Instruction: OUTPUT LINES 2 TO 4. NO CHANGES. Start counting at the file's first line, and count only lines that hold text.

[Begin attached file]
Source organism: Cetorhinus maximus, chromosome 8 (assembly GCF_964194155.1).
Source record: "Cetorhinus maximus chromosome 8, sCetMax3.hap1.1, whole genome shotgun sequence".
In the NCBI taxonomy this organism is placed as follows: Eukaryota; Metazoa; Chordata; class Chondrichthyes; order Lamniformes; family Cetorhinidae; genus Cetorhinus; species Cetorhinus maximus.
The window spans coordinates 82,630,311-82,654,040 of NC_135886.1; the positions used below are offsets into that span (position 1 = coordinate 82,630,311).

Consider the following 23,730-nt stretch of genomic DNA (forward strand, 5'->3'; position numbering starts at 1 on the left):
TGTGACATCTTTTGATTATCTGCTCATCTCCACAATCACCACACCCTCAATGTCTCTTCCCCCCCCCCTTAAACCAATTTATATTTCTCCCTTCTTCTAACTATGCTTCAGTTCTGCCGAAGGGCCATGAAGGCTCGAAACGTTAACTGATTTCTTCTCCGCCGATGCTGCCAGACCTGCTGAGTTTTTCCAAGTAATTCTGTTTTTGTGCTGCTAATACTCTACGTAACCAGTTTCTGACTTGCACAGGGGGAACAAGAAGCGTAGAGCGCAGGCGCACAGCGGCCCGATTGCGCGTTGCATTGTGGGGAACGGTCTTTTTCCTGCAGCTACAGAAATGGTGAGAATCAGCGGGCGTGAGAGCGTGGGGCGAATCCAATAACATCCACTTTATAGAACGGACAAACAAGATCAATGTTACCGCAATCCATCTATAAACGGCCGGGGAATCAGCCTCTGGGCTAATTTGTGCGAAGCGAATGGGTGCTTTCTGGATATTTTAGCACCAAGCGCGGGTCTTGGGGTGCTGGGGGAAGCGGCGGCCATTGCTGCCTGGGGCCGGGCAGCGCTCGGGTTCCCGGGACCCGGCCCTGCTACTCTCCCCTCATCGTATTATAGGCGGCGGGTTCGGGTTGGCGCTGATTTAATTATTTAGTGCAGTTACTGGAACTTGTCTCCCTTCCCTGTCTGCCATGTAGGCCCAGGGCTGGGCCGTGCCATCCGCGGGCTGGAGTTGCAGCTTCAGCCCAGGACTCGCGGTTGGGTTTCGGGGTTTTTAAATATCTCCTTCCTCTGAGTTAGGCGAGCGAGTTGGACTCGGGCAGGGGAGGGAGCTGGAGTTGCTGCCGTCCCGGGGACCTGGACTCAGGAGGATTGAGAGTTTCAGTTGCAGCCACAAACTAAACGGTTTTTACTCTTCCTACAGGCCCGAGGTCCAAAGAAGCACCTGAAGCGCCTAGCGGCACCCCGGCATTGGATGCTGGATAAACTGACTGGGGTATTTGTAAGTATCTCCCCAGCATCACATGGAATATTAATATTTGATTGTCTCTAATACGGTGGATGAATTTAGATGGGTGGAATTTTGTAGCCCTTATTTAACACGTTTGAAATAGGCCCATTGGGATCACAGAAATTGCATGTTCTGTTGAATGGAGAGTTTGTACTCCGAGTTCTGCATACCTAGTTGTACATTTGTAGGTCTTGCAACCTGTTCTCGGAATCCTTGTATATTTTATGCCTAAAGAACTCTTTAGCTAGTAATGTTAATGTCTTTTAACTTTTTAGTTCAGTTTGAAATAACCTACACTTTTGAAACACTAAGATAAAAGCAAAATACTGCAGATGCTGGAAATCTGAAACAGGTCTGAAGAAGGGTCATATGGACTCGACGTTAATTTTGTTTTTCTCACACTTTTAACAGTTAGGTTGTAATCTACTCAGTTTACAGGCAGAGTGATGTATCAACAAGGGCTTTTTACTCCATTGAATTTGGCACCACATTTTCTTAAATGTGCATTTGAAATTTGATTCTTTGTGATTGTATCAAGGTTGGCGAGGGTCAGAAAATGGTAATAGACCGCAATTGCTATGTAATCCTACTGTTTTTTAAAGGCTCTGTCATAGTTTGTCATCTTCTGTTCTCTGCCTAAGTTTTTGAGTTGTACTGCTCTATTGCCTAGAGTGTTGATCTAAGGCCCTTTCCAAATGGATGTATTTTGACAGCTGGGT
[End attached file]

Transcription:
Source record: "Cetorhinus maximus chromosome 8, sCetMax3.hap1.1, whole genome shotgun sequence".
In the NCBI taxonomy this organism is placed as follows: Eukaryota; Metazoa; Chordata; class Chondrichthyes; order Lamniformes; family Cetorhinidae; genus Cetorhinus; species Cetorhinus maximus.
The window spans coordinates 82,630,311-82,654,040 of NC_135886.1; the positions used below are offsets into that span (position 1 = coordinate 82,630,311).